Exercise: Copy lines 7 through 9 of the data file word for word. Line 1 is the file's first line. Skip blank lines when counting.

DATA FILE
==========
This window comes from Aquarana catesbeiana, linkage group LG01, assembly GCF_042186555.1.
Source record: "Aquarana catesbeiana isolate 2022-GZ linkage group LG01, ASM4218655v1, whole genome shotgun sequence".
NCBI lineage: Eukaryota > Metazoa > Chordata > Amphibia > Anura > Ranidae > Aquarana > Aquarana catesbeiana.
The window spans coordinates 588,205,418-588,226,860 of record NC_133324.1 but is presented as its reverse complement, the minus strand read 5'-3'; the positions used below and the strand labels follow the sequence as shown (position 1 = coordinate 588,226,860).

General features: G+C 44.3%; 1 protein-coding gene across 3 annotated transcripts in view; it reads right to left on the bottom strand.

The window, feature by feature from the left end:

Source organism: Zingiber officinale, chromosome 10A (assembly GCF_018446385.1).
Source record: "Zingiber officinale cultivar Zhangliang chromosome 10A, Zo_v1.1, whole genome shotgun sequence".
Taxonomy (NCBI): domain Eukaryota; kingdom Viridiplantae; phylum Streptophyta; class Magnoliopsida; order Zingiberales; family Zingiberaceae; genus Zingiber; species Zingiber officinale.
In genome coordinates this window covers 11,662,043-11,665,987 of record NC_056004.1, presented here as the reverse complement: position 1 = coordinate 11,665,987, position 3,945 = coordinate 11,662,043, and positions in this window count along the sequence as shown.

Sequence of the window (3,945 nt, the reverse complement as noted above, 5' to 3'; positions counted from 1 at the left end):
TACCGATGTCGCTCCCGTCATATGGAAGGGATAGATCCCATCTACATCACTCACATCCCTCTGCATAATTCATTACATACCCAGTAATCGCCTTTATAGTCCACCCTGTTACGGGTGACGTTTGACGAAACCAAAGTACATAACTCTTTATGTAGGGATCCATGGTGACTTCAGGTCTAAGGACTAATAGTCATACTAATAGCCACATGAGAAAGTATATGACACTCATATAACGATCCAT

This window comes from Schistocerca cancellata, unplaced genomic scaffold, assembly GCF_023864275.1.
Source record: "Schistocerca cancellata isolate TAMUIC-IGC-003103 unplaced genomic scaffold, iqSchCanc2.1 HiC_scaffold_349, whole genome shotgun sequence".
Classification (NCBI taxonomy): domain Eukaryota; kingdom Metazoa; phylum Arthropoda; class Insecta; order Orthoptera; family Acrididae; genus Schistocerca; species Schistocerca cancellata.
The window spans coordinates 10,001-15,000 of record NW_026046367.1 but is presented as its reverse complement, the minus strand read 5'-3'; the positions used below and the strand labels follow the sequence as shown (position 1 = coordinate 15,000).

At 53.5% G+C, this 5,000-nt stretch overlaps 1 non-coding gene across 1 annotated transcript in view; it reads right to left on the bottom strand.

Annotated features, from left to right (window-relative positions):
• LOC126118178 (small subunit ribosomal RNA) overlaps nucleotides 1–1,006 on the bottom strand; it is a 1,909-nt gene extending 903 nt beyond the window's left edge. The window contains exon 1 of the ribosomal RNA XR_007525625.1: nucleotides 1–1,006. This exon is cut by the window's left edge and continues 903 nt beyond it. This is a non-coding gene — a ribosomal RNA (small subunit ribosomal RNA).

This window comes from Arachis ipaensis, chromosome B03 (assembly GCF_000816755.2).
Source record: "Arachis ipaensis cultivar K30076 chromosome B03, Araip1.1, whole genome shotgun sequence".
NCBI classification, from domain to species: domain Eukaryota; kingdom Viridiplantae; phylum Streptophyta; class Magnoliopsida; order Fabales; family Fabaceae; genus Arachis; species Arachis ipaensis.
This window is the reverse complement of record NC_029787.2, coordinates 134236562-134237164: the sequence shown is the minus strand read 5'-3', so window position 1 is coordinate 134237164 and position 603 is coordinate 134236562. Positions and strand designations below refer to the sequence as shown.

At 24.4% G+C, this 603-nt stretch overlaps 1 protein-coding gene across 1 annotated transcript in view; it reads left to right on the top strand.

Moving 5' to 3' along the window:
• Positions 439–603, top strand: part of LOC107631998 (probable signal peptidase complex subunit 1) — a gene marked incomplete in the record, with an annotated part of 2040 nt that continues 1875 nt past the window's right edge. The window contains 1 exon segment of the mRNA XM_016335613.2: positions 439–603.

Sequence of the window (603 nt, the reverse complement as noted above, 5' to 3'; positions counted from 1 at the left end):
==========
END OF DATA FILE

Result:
Source organism: Zingiber officinale, chromosome 10A (assembly GCF_018446385.1).
Source record: "Zingiber officinale cultivar Zhangliang chromosome 10A, Zo_v1.1, whole genome shotgun sequence".
Taxonomy (NCBI): domain Eukaryota; kingdom Viridiplantae; phylum Streptophyta; class Magnoliopsida; order Zingiberales; family Zingiberaceae; genus Zingiber; species Zingiber officinale.